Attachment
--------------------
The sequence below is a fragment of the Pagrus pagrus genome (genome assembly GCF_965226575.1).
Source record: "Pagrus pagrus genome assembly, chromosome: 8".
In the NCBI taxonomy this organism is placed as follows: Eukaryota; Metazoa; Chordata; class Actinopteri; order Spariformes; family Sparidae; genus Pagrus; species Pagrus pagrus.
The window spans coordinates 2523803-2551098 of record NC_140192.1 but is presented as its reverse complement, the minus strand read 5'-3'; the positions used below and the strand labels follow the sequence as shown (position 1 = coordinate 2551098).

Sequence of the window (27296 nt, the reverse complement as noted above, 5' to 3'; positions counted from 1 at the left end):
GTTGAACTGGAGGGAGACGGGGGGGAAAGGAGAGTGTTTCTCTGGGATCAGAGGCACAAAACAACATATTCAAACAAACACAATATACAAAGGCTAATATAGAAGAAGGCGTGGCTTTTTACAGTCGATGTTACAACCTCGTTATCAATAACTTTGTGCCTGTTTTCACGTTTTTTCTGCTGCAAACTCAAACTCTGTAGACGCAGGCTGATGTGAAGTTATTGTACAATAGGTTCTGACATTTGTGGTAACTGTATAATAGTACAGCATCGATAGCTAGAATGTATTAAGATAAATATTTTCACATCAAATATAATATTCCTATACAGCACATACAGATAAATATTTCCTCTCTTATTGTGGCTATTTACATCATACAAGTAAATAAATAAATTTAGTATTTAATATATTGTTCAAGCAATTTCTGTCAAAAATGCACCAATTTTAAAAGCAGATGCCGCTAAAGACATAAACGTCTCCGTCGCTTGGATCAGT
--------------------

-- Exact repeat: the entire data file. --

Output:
The sequence below is a fragment of the Pagrus pagrus genome (genome assembly GCF_965226575.1).
Source record: "Pagrus pagrus genome assembly, chromosome: 8".
In the NCBI taxonomy this organism is placed as follows: Eukaryota; Metazoa; Chordata; class Actinopteri; order Spariformes; family Sparidae; genus Pagrus; species Pagrus pagrus.
The window spans coordinates 2523803-2551098 of record NC_140192.1 but is presented as its reverse complement, the minus strand read 5'-3'; the positions used below and the strand labels follow the sequence as shown (position 1 = coordinate 2551098).

Sequence of the window (27296 nt, the reverse complement as noted above, 5' to 3'; positions counted from 1 at the left end):
GTTGAACTGGAGGGAGACGGGGGGGAAAGGAGAGTGTTTCTCTGGGATCAGAGGCACAAAACAACATATTCAAACAAACACAATATACAAAGGCTAATATAGAAGAAGGCGTGGCTTTTTACAGTCGATGTTACAACCTCGTTATCAATAACTTTGTGCCTGTTTTCACGTTTTTTCTGCTGCAAACTCAAACTCTGTAGACGCAGGCTGATGTGAAGTTATTGTACAATAGGTTCTGACATTTGTGGTAACTGTATAATAGTACAGCATCGATAGCTAGAATGTATTAAGATAAATATTTTCACATCAAATATAATATTCCTATACAGCACATACAGATAAATATTTCCTCTCTTATTGTGGCTATTTACATCATACAAGTAAATAAATAAATTTAGTATTTAATATATTGTTCAAGCAATTTCTGTCAAAAATGCACCAATTTTAAAAGCAGATGCCGCTAAAGACATAAACGTCTCCGTCGCTTGGATCAGT